Cruz has also spoken out against decades of science that indicate climate change, telling CNN last year that in “the last 15 years, there has been no recorded warming” to support “a so-called scientific theory”. His vociferous opposition to the Environmental Protection Agency (EPA) and his support of extreme budget cuts could spell trouble for Nasa’s less prominent programs, such as its own climate research and sophisticated supercomputers.

India Takes First Step to Sending Astronaut to Space

The Wall Street Journal, December 18

It’s been a pretty amazing year for India’s space agency: reaching Mars orbit at first attempt and on a tight budget then clubbing together with the United States for future explorations of the Red planet. On Thursday morning the Indian Space Research Organization wrapped up 2014 with the successful launch of a rocket that will help it discover if it has the capacity to put an Indian astronaut into space, and bring them home again.

The rocket that lifted off from southern India at 09:32 Indian Standard Time carried an un-manned crew capsule that scientists wanted to ensure could re-enter the Earth’s atmosphere without burning up.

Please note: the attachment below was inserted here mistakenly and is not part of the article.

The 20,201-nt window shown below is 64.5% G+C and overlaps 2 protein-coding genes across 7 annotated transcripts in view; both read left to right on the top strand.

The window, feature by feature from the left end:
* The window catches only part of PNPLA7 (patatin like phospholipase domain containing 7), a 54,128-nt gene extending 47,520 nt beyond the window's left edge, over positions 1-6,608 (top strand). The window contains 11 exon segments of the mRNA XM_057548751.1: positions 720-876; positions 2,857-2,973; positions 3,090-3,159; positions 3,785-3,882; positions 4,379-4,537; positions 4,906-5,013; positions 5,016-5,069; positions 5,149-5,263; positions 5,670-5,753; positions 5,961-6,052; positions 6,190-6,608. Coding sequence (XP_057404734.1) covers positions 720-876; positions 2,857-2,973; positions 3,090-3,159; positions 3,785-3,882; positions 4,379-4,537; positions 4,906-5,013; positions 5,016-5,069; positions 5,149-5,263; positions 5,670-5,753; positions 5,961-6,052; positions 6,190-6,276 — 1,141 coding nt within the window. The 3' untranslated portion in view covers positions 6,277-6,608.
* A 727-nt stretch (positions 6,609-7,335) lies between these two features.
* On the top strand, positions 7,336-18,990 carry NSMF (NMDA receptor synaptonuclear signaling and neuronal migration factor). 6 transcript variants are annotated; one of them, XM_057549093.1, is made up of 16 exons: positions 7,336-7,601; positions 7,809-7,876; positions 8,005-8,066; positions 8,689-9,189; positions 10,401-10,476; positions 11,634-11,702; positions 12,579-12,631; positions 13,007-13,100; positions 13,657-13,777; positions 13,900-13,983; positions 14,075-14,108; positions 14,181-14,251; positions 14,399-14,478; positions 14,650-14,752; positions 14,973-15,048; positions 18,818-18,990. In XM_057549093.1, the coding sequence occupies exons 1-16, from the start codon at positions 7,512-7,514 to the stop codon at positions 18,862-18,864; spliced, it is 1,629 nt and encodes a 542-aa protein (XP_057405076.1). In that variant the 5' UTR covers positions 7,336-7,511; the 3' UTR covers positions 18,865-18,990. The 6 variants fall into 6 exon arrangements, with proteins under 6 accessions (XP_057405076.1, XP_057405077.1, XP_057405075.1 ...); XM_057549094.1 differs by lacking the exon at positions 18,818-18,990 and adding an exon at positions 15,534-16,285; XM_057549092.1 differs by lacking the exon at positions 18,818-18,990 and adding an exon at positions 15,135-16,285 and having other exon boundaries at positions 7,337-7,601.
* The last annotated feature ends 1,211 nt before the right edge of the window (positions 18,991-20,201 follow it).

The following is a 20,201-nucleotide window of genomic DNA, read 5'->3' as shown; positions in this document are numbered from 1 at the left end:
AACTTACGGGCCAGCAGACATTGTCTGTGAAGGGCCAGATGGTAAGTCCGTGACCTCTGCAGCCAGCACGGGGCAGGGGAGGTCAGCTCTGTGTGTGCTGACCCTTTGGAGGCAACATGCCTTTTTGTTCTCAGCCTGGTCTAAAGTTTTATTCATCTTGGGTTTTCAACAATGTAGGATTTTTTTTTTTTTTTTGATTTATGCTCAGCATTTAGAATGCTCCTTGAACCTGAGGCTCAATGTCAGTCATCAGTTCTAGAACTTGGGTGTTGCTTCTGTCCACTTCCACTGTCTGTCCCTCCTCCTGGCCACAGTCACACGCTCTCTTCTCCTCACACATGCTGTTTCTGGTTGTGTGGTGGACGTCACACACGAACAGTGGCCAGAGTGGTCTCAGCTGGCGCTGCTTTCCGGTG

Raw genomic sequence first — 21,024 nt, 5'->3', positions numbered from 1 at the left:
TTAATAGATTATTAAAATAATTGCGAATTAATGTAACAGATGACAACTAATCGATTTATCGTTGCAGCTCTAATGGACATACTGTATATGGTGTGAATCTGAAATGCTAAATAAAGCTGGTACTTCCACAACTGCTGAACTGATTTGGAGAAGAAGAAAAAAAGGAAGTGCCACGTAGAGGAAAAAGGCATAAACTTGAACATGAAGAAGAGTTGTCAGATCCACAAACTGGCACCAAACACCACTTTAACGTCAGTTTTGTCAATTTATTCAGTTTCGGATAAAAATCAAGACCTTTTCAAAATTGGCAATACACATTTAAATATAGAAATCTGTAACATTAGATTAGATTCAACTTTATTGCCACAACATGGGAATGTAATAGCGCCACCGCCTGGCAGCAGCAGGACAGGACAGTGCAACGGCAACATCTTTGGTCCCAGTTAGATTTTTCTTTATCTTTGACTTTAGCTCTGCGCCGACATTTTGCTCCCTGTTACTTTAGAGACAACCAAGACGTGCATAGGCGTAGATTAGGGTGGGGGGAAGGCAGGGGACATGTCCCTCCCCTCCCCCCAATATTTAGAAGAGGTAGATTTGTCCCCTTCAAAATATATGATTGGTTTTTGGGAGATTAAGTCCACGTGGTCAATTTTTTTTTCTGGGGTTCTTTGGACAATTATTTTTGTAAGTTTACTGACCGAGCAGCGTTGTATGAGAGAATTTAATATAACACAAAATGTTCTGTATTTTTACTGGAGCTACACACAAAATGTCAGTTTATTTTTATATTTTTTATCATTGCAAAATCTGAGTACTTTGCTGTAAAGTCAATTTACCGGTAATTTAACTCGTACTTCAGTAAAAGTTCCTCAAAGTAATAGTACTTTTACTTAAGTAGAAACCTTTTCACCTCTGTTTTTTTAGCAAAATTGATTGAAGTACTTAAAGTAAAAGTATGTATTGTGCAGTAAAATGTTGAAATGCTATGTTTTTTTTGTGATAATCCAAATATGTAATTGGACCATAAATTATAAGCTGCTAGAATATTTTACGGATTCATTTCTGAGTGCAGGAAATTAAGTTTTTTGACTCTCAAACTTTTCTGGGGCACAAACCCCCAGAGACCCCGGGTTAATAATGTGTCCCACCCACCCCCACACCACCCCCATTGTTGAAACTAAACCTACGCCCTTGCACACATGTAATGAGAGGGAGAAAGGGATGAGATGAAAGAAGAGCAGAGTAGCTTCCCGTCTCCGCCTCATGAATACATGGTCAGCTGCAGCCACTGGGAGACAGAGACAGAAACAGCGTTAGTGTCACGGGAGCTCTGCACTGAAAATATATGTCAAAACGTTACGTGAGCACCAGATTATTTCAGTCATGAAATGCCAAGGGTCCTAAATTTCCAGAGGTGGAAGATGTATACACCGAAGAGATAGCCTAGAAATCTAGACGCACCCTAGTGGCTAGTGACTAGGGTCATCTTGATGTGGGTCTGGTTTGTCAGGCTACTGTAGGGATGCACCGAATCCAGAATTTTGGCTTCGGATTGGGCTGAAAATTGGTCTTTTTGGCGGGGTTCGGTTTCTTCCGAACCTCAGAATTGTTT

The so-called crew-module atmospheric re-entry experiment is part of India’s plan to send a person into space within the next eight years. The capsule separated from the rocket successfully at 126 kilometers above the Earth’s surface and re-entered the Earth’s atmosphere as hoped and deploying parachutes. It was expected to land in the Bay of Bengal and be recovered by the Indian Coast Guard.

Rosetta results: Comets ‘did not bring water to Earth’

BBC, By Rebecca Morelle, December 10

Scientists have dealt a blow to the theory that most water on Earth came from comets.

Results from Europe’s Rosetta mission, which made history by landing on Comet 67P in November, shows the water on the icy mass is unlike that on our planet. The results are published in the journal Science.

The authors conclude it is more likely that the water came from asteroids, but other scientists say more data is needed before comets can be ruled out.


The team found that there was far more heavy water on Comet 67P than on Earth.

Prof Altwegg told BBC Radio 4’s Inside Science programme: “It is the highest-ever measured ratio of heavy water relative to light water in the Solar System.  “It is more than three times higher than on the Earth, which means that this kind of comet could not have brought water to the Earth.”

Crew Capsule Set to Launch to Apollo-Era Distances for First Time in 42 Years

The Orion spacecraft could eventually take astronauts to an asteroid or Mars.

Scientific American, By Clara Moskowitz, December 3